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Re: i18n-ISSUE-411: Definition of whitespace should come from Unicode

From: Eric Prud'hommeaux <eric@w3.org>
Date: Sat, 7 Mar 2015 06:05:29 -0500
Message-ID: <CANfjZH300A2ozSuunfs-y=HgjET_qfv8nR4e0NOinghw17ZFdA@mail.gmail.com>
To: "Asmus Freytag (t)" <asmus-inc@ix.netcom.com>
Cc: public-ldp-comments@w3.org, Andrew Sullivan <ajs@anvilwalrusden.com>, cowan@ccil.org, Steven Atkin <atkin@us.ibm.com>, John Cowan <cowan@mercury.ccil.org>, www-international@w3.org
On Mar 7, 2015 9:04 AM, "Asmus Freytag (t)" <asmus-inc@ix.netcom.com> wrote:
>
> On 3/6/2015 11:26 PM, Eric Prud'hommeaux wrote:
>>
>>
>> On Mar 7, 2015 2:04 AM, "Andrew Sullivan" <ajs@anvilwalrusden.com> wrote:
>> >
>> > On Thu, Mar 05, 2015 at 10:38:01PM -0500, John Cowan wrote:
>> > > No, since you ask.  We use Unicode, but we don't require that every
>> > > non-printing character be recognized as a delimiter.
>> >
>> > What I worry about is inconsistent handling of whitespace across
>> > implementations.  But anyway, I guess this isn't really the place to
>> > fix that up, since it'd be all over XML anyway, right?  (I guess I'm
>> > just sensitive to this right now because the IETF tried to do clever
>> > things with paring down Unicode to things we wanted, and it isn't
>> > working quite as we'd hoped.)
>>
>> I suspect that whitespace is pretty consistently treated as the four
control codes this point. In 2006 I tried a more inclusive definition of
whitespace in SPARQL but folks said "what the hell is this? Everybody knows
that whitespace is four characters." Had things like non-breaking,
zero-width, all-singing space stayed in SPARQL, parsers would have required
multi-byte lexers and the interoperability of incomplete implementations
would have suffered.
>>
>> The downside is that someone typing in some script with its own
whitespace (does that exist?) must use ASCII space, but they have to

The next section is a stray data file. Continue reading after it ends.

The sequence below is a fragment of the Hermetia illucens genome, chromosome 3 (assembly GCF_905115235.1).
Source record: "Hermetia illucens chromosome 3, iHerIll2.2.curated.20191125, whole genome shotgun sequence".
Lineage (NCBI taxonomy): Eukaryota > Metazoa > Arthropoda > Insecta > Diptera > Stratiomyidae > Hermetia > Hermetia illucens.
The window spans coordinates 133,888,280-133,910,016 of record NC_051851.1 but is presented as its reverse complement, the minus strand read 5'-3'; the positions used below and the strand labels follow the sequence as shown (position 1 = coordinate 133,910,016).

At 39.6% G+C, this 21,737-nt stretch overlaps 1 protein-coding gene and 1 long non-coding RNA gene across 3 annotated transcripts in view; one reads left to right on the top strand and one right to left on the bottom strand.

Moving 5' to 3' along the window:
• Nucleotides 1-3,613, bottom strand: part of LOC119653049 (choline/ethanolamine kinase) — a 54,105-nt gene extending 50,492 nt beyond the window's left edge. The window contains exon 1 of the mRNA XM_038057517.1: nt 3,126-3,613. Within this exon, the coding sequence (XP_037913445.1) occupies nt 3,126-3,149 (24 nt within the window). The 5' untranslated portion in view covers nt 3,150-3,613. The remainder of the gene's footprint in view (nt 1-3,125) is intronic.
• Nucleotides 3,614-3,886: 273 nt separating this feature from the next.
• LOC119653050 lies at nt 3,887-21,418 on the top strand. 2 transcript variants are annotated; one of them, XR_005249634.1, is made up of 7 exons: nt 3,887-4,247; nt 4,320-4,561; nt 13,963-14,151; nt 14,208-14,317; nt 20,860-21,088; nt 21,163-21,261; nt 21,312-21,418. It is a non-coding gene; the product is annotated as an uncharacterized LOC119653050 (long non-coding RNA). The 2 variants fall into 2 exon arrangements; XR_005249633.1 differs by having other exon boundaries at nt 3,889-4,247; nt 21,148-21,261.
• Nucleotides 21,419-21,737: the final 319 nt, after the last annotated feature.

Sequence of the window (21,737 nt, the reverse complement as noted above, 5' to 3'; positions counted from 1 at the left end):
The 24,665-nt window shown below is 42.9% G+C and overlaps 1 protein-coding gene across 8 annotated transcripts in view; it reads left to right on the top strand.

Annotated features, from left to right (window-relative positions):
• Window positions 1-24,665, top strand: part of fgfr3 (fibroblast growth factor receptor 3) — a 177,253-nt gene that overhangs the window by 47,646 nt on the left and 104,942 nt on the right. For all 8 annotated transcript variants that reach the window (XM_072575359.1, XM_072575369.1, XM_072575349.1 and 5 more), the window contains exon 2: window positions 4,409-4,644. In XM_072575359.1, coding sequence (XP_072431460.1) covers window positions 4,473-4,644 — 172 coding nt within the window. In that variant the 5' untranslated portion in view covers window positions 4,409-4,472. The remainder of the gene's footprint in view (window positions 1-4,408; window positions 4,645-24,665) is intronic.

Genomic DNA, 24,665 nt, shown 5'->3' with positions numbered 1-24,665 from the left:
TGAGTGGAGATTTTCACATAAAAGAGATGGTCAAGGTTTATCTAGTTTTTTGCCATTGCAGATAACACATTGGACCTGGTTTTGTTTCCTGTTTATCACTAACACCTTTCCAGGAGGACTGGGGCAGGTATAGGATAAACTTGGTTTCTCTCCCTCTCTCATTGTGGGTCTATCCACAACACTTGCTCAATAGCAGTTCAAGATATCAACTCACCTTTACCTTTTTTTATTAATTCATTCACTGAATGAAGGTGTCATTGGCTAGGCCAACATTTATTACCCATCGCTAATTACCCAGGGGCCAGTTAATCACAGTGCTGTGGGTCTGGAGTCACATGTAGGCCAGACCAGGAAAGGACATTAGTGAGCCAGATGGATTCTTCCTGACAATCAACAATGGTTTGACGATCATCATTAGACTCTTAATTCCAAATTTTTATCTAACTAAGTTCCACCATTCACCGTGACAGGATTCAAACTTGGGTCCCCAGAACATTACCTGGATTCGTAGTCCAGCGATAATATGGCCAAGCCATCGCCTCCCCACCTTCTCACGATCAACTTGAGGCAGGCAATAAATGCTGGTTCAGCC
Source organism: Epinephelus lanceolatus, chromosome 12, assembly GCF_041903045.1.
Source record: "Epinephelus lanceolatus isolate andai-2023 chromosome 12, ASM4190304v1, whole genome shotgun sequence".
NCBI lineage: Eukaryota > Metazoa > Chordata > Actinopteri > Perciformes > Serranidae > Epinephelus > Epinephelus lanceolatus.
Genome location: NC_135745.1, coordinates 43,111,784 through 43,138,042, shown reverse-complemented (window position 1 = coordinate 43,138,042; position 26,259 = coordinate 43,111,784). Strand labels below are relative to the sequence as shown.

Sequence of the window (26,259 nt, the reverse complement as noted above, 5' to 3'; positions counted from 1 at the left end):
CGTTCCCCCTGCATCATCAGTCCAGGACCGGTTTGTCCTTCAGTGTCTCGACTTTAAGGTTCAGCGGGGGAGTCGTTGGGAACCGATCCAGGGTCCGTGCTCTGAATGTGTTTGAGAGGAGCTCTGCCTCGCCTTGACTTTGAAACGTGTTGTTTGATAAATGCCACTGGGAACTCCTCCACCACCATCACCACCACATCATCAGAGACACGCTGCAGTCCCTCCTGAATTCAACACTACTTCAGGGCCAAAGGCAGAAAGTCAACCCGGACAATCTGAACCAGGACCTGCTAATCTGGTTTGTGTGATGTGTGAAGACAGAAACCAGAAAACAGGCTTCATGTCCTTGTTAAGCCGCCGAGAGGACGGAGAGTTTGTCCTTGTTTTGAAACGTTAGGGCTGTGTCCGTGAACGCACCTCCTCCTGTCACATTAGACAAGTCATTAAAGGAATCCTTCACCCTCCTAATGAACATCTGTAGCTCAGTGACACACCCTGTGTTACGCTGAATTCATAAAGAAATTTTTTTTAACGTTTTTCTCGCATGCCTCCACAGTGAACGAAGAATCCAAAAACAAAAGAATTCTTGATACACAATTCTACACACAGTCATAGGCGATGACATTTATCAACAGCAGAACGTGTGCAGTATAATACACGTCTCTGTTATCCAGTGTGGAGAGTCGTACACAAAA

anyways because all of the language keywords are in ASCII.
>
>
> For programming languages, sticking to the basic set for syntax purposes
makes a certain amount of sense.
>
> When you are dealing with text data, or free-form input, this approach
can be unnecessarily limiting.
>
> All the markup languages have the issue that both language syntax and
text content reside in the same "plain-text" file, leading to complicated
rules about which whitespace characters are part of the text content and
which are to be ignored for text purpose for being syntax characters.

I completely agree with your analysis.

> However, Andrew's point is well taken - it's important to not let the
programmer's attitude infect those parts of whatever protocol is being
designed that are concerned with representing full-text data. It better be
possible to not only represent all space characters (and zero width
characters), but to have them act on the text in the way they are defined
in Unicode when segmenting text for whatever purpose.

That makes sense to me. I think that both XML and RDF are languages upon
which such applications would be built. In a sense, the only way they can
screw up would be to not permit non-ASCII whitespace characters. Do you
agree?

> A./
>
>> > A
>> >
>> > --
>> > Andrew Sullivan
>> > ajs@anvilwalrusden.com
>> >
>
>
Received on Saturday, 7 March 2015 11:05:59 UTC

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